This is the most demonically clever computer security attack I've seen in years. It's a fabrication-time attack: that is, it's an attack which can be performed by someone who has access to the microchip fabrication facility, and it lets them insert a nearly undetectable backdoor into the chips themselves. (If you're wondering who might want to do such a thing, think "state-level actors")

The attack starts with a chip design which has already been routed -- i.e., it's gone from a high-level design in terms of registers and data, to a low-level design in terms of gates and transistors, all the way to a physical layout of how the wires and silicon will be laid out. But instead of adding a chunk of new circuitry (which would take up space), or modifying existing circuitry significantly (which could be detected), it adds nothing more than a single logic gate in a piece of empty space.

When a wire next to this booby-trap gate flips from off to on, the electromagnetic fields it emits add a little bit of charge to a capacitor inside the gate. If it just happens once, that charge bleeds off, and nothing happens. But if that wire is flipped on and off rapidly, it accumulates in the capacitor until it passes a threshold -- at which point it triggers that gate, which flips a target flip-flop (switch) inside the chip from off to on.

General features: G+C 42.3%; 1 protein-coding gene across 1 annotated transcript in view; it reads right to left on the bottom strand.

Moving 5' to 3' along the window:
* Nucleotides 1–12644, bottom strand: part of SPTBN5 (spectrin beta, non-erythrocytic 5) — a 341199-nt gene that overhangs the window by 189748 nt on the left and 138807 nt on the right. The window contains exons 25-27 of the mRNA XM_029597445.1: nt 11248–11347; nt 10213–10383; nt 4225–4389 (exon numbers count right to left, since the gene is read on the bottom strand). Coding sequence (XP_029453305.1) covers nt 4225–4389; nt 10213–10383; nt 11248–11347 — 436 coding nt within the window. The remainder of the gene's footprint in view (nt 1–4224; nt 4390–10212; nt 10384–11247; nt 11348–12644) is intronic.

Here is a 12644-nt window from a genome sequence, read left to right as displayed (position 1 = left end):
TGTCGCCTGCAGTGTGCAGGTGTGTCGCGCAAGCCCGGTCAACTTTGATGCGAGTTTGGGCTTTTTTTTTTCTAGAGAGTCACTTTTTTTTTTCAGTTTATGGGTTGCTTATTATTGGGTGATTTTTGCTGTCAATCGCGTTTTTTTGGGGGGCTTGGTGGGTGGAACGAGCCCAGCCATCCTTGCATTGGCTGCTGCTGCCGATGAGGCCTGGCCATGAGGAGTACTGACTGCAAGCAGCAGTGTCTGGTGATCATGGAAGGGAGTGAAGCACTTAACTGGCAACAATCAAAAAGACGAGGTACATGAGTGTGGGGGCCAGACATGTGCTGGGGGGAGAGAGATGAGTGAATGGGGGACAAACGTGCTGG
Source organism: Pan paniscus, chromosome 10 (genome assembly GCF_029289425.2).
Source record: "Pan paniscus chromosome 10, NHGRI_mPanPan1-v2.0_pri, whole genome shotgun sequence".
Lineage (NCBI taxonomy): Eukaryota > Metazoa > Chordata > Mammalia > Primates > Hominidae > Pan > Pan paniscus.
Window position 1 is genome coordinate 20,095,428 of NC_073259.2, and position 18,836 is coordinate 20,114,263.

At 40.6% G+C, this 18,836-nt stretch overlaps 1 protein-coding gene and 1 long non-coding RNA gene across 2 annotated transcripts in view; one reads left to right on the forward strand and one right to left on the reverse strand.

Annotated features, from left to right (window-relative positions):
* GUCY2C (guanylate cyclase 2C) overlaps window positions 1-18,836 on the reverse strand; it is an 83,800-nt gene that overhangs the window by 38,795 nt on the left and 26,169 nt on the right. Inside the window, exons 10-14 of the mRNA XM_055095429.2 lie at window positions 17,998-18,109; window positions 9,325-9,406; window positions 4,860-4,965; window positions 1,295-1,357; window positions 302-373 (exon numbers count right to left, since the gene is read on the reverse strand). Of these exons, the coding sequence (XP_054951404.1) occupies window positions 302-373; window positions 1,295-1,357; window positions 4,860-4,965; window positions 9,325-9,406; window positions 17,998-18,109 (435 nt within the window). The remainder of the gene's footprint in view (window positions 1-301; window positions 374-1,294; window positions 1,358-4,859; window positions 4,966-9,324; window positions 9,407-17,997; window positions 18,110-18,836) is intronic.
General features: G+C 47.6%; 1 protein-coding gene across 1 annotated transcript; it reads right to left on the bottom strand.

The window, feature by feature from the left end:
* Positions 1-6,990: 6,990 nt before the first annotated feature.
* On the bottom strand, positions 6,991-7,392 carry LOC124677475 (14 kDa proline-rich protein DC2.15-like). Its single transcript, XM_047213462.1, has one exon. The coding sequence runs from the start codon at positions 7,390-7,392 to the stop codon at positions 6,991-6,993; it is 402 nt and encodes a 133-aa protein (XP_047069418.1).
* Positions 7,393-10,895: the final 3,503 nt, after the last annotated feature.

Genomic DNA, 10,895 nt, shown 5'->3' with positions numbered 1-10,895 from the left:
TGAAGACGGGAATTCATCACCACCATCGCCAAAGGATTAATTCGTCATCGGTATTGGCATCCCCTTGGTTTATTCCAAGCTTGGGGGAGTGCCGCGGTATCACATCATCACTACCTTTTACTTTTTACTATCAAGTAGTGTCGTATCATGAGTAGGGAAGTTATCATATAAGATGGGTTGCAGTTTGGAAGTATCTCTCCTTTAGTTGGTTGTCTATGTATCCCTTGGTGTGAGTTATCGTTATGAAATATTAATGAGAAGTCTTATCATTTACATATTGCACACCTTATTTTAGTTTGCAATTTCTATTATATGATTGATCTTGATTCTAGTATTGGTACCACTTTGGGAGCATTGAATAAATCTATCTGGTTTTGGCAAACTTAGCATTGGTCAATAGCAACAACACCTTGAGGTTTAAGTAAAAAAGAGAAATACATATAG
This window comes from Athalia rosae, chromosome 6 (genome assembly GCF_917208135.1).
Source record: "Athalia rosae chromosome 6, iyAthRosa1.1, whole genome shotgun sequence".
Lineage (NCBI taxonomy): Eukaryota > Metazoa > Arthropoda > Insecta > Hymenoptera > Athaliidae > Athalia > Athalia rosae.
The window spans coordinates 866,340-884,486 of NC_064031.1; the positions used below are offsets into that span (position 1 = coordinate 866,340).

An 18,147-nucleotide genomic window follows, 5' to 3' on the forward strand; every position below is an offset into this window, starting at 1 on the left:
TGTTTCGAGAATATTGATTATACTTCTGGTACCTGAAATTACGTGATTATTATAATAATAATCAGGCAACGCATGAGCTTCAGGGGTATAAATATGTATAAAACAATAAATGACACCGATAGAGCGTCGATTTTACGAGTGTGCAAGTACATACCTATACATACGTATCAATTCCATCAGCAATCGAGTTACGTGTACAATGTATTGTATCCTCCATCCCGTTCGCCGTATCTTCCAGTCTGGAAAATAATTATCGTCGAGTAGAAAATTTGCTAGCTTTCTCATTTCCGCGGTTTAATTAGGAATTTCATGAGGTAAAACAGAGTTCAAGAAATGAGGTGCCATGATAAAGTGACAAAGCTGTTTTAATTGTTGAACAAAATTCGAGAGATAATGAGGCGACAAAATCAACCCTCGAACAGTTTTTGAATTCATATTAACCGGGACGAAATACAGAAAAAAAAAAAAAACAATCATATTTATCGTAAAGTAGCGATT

If you pick a wire which normally doesn't flip on and off rapidly, and you target a vulnerable switch -- say, the switch between user and supervisor mode -- then you have a modification to the chip which is too tiny to notice, which is invisible to all known forms of detection, and if you know the correct magic incantation (in software) to flip that wire rapidly, will suddenly give you supervisor-mode access to the chip. (Supervisor mode is the mode the heart of the operating system runs in; in this mode, you have access to all the computer's memory, rather than just to your own application's)

The authors of this paper came up with the idea and built an actual microchip with such a backdoor in it, using the open-source OR1200 chip as their target. I don't know if I want to guess how many three-letter agencies have already had the same idea, or what fraction of chips in the wild already have such a backdoor in them.

As +Andreas Schou said in his share, "Okay. That's it. I give up. Security is impossible."
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